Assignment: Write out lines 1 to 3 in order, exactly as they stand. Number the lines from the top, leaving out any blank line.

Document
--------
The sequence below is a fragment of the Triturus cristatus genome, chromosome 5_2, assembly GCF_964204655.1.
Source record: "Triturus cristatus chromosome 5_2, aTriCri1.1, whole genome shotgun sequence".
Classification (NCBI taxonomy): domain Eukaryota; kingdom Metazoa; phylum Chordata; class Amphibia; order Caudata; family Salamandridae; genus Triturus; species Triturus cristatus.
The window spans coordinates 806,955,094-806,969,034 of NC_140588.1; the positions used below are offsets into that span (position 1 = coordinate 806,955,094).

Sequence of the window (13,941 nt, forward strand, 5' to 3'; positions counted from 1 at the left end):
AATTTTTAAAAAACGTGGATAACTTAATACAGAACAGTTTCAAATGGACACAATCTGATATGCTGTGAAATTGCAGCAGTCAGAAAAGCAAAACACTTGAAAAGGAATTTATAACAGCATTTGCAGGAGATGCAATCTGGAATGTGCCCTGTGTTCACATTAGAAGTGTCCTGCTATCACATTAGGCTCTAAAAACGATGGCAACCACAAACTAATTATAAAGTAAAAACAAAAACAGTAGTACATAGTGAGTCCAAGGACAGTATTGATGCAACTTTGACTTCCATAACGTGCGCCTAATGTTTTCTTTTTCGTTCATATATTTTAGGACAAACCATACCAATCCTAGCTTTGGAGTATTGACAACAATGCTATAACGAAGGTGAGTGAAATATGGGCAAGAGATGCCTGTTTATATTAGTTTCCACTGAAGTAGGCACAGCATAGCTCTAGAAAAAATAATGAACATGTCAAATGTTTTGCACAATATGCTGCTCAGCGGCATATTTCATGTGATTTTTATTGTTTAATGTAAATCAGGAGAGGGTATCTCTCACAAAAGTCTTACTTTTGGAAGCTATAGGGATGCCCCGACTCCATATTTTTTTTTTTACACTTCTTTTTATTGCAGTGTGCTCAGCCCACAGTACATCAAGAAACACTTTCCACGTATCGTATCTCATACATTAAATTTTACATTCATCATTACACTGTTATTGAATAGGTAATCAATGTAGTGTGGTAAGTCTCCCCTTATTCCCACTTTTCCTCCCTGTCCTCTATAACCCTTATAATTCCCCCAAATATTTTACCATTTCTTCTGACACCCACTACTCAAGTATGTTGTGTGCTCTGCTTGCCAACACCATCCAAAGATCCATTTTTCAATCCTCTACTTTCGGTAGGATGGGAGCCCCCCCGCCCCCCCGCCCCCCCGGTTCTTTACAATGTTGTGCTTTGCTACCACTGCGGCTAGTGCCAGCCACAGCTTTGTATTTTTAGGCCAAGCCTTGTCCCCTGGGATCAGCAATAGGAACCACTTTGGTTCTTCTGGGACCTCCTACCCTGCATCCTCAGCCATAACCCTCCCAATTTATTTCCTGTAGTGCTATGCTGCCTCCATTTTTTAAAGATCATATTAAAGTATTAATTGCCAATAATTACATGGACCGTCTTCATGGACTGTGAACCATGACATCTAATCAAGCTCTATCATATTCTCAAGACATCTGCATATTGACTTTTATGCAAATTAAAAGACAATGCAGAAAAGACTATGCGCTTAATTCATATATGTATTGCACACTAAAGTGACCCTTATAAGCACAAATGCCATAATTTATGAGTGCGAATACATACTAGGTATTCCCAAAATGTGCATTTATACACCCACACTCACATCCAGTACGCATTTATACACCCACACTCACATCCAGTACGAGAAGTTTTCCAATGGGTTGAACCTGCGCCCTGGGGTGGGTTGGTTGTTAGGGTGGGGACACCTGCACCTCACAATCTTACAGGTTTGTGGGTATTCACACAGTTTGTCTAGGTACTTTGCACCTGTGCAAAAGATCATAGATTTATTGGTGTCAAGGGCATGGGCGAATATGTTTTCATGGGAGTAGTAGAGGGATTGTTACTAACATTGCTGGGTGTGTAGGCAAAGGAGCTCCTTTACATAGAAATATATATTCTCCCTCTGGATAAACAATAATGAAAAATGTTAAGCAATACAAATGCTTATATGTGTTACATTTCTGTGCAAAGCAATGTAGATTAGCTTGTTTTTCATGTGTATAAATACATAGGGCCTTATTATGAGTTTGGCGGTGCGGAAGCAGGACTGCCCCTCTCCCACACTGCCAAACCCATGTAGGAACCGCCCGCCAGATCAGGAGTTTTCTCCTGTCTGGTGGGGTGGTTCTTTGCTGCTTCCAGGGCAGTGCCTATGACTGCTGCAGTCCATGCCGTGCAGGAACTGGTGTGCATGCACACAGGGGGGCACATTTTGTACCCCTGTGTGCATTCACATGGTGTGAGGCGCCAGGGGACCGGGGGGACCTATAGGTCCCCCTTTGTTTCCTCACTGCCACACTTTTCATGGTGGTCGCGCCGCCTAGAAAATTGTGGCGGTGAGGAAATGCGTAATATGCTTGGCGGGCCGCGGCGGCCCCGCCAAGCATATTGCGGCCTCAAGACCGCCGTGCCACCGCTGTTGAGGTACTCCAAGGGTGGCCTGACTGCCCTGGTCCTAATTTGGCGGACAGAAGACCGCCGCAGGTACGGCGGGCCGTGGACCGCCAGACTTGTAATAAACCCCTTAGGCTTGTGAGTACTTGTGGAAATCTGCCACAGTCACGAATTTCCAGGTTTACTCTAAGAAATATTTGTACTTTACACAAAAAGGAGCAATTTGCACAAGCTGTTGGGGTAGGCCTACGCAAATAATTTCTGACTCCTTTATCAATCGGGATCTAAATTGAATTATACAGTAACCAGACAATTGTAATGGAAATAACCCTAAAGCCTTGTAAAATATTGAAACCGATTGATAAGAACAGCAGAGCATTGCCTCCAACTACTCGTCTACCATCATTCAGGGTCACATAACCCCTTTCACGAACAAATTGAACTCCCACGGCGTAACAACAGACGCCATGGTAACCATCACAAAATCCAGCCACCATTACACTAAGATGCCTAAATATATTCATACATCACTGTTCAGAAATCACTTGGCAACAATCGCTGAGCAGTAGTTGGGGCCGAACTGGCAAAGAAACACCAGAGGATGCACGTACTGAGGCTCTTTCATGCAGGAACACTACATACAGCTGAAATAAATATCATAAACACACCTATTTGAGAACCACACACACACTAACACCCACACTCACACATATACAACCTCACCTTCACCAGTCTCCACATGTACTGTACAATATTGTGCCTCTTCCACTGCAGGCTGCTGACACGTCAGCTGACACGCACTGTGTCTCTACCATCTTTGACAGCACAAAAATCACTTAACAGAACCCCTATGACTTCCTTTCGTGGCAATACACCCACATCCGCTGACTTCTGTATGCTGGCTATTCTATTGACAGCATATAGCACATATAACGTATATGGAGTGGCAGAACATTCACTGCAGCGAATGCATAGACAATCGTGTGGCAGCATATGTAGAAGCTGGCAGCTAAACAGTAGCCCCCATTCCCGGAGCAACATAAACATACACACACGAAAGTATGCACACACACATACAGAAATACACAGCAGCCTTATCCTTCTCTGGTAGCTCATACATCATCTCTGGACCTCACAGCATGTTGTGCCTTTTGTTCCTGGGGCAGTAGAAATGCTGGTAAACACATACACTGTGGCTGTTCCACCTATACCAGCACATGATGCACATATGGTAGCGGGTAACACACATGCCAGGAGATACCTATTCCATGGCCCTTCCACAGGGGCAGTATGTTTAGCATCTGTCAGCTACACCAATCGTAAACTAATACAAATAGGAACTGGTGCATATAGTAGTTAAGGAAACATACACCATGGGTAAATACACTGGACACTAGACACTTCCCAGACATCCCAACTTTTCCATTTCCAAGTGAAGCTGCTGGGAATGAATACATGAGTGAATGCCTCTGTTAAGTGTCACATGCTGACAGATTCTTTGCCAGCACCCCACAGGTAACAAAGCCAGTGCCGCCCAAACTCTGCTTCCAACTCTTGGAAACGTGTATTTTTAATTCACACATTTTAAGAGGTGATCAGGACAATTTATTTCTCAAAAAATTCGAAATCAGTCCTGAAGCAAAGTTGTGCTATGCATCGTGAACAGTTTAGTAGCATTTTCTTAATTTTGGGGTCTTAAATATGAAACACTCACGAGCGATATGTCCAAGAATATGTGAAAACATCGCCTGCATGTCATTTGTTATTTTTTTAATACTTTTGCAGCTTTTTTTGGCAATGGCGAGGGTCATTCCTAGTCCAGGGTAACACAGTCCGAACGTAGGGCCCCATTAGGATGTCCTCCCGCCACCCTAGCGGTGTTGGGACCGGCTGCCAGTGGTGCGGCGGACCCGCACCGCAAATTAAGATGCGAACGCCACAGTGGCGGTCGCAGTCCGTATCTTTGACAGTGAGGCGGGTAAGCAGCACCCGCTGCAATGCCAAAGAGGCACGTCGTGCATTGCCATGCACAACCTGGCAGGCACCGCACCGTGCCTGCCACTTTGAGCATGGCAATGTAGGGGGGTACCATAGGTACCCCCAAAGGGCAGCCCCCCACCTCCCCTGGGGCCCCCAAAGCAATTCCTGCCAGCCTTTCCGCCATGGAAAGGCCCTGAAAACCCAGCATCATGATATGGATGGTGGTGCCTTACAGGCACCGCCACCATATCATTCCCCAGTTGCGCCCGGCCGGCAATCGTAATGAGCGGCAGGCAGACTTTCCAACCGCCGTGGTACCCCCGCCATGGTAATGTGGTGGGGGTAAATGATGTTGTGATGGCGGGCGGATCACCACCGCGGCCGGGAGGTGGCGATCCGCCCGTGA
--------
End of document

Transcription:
The sequence below is a fragment of the Triturus cristatus genome, chromosome 5_2, assembly GCF_964204655.1.
Source record: "Triturus cristatus chromosome 5_2, aTriCri1.1, whole genome shotgun sequence".
Classification (NCBI taxonomy): domain Eukaryota; kingdom Metazoa; phylum Chordata; class Amphibia; order Caudata; family Salamandridae; genus Triturus; species Triturus cristatus.